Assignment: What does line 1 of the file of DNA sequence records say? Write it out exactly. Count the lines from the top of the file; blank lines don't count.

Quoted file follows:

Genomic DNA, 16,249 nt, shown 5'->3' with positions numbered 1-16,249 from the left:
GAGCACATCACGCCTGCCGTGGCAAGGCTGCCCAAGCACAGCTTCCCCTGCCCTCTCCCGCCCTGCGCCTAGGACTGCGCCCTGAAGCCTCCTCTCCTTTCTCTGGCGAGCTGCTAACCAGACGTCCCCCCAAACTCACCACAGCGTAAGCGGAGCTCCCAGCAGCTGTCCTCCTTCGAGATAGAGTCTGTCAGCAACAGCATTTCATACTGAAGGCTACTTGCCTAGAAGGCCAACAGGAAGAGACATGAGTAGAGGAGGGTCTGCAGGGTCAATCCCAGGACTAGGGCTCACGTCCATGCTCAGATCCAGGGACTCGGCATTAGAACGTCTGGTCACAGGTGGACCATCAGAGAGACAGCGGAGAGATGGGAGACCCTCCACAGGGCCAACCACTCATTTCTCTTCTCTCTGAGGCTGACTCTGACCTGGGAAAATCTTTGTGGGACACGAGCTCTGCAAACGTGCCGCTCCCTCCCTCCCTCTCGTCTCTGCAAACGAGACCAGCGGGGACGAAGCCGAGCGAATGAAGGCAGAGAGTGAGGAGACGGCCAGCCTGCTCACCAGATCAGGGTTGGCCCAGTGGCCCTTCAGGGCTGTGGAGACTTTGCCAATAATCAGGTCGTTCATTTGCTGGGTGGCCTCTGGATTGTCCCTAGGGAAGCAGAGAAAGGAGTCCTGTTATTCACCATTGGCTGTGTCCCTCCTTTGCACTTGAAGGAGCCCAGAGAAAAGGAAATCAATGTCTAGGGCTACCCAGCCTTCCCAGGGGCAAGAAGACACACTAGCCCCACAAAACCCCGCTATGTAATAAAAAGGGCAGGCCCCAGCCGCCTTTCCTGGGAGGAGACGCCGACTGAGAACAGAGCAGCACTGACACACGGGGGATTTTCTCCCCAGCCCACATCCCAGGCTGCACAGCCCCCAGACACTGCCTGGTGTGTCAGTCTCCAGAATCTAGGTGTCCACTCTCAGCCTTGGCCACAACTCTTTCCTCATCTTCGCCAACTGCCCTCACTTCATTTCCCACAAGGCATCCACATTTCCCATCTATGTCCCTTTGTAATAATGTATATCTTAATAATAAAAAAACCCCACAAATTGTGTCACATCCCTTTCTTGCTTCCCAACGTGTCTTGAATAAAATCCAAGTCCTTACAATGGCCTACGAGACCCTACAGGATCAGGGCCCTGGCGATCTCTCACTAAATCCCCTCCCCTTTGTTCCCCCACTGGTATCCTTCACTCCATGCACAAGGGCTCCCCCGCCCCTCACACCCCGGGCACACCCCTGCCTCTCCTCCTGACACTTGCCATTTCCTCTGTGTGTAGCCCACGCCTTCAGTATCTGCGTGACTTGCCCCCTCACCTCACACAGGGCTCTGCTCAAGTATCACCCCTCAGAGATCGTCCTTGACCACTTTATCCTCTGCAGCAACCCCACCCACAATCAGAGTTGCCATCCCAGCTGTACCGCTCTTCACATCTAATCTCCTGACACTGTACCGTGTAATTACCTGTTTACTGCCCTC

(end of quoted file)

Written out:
Genomic DNA, 16,249 nt, shown 5'->3' with positions numbered 1-16,249 from the left: